Anthony Clark: Getting down to brass tax
Invicta seems to have decided to settle with Sars, and once this is done the share price may rise fast
Invicta Holdings, a piece of the Christo Wiese empire, has had an unfortunate month. It has had the ignominy of close inspection of its tax affairs, with the SA Revenue Service (Sars) circling. And the market is not taking kindly to this.
Sars has concluded that Hudaco’s leveraged 2007 BEE structure was a scheme designed to avoid tax.
Invicta, I postulate, has taken a commercial position rather than acting on principle, and has decided to settle and put the matter behind it.
It may believe it has done nothing wrong. On principle it could have chosen to tackle any Sars assessment against it, especially as its structure was audited and approved by Sars for many years without quibble.
But after a long board deliberation ahead of the release of the 2018 results, as well as discussions with its auditor and an independent counsel, Invicta decided to raise the provision for the tax to R550m.
Its decision to have a more pragmatic view is a sound move, and one I have advocated to Invicta in past discussions: “You may think you are right. But with a millstone around your neck dragging you down . . . just settle, swallow it . . . and move on.”
Many will recall rival Hudaco’s Sars issue. After a Sars announcement and the posturing of the company’s management on principle, Hudaco’s share price was mauled for years, and this despite commendable results in a difficult environment.
The initial Sars “slap on the wrist” quickly escalated, as ever more grinding media headlines hit. More slaps followed; at one stage the company was faced with a R1.9bn assessment after interest and penalties were added to this.
In 2015 Hudaco eventually settled for R312m, having already provided Sars with payments totalling R120m.
It was one of the largest Sars fines since Nampak’s R250m in 2007 and businessman Dave King’s R706m in 2013.
The effect of Hudaco’s “commercial decision” was swift. Almost a year’s earnings had been forked out to Sars, but despite this the market heaved a sigh of relief and added more than R900m to Hudaco’s market capitalisation. Its share price has not looked back since. That brings us to Invicta. I believe it is in talks with Sars and that its management wants this matter to be resolved sooner rather than later.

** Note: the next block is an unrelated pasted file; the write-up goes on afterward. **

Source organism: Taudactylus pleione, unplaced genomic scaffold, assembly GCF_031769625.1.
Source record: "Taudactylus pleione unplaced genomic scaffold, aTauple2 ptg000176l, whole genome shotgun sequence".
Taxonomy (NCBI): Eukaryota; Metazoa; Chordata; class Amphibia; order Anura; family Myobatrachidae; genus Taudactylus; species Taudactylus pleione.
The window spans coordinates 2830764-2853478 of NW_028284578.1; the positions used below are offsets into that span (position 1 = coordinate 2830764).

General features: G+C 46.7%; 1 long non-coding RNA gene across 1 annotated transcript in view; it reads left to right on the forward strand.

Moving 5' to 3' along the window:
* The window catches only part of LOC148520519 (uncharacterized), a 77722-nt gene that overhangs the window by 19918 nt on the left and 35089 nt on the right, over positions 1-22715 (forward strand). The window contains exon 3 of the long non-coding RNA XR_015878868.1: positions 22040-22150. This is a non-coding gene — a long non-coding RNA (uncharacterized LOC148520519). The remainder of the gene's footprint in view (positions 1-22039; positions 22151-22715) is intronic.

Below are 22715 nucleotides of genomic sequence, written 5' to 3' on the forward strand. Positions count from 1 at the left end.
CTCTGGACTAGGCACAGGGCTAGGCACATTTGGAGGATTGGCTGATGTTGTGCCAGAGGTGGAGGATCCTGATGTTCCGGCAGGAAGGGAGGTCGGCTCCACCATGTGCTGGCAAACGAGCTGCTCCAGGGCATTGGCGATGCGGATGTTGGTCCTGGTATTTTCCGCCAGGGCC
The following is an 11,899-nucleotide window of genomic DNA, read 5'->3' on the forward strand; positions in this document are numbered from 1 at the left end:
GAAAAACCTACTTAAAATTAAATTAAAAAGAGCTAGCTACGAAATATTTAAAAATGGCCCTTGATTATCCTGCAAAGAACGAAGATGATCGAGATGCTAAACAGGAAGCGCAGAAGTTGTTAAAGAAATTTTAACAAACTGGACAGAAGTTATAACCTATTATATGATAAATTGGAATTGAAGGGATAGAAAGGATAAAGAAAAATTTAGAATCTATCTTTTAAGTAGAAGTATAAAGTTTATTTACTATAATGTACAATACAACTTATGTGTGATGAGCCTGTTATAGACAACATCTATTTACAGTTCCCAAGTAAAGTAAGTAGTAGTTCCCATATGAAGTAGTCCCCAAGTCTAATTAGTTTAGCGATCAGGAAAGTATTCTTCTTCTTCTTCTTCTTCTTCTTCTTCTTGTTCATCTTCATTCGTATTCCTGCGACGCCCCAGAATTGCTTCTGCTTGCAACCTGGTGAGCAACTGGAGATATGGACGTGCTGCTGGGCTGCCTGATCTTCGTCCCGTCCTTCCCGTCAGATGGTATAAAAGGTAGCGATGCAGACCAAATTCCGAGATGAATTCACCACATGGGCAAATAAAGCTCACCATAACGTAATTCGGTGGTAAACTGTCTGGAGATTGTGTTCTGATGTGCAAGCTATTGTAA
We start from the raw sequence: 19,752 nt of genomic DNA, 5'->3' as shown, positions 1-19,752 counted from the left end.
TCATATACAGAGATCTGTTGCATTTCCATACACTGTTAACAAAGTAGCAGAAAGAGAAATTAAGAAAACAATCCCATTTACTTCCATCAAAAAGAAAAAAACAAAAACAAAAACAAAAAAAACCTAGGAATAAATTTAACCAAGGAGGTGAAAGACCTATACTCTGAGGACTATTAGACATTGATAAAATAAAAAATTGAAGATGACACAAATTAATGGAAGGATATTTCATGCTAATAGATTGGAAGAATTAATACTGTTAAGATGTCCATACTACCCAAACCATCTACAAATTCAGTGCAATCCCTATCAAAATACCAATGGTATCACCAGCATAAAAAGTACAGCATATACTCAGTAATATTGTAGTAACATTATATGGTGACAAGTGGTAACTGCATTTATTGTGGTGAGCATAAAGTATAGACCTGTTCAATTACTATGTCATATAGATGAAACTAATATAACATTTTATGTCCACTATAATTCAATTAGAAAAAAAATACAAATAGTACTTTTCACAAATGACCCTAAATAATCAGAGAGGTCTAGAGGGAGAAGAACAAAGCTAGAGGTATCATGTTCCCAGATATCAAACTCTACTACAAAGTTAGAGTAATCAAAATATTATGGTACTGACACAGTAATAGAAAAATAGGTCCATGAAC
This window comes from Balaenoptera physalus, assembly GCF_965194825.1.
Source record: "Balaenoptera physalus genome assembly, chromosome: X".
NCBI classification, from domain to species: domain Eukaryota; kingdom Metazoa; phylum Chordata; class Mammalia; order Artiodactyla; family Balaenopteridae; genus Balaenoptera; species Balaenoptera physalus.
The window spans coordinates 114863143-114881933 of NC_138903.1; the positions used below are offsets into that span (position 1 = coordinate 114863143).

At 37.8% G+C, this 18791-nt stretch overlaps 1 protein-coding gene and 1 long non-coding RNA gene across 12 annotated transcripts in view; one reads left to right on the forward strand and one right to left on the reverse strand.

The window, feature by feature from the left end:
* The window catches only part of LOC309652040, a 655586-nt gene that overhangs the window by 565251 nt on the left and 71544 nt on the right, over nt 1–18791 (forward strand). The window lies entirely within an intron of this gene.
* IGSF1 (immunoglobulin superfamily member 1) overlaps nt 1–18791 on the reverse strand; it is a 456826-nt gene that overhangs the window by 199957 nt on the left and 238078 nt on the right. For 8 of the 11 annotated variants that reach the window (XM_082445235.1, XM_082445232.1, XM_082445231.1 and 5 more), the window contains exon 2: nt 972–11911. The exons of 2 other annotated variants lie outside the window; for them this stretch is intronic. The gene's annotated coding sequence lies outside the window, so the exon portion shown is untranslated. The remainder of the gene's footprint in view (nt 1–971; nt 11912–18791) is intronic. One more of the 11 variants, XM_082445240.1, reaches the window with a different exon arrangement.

Do I believe R550m is enough? No, personally I don’t.
What we have yet to get is the Sars assessment and rand amount. This will generate the usual front-page headlines and probably weaken the already low Invicta share price.
It is certainly within the company’s means to pay a little more if needed; it sits with R858m in cash.
I’d venture an opinion that the settlement between Sars and Invicta will be for about R600m.
I can’t see Sars wanting a protracted legal fight that would take years in court when Invicta has already put aside a fair pot of money. But I can see Sars asking, as with Hudaco: “Please, sir, may we have some more?”
If the amount is about R600m I can’t see Invicta management wishing to enter a legal fight over an additional R50m either. The sum may stick in its craw, but I believe it will probably pay up.
I’m betting that the second that Invicta discloses it has settled with Sars the share price will run. With a stated NAV of R46.91 I can easily foresee the current discount of -28% being materially narrowed and the share price going back to R45. This would add a chunky R1.2bn to Invicta’s market capitalisation.
This should be more than enough to keep many stakeholders happy — even after the eventual Sars payment.
My recommendation is to wait for a “bad headline day”, which could knock Invicta’s shares closer to R30. I would absolutely be a buyer on a Sarsled recovery and the subsequent market’s sigh of relief. ●
“I can’t see Sars wanting a protracted legal fight when Invicta has already put aside a fair pot of money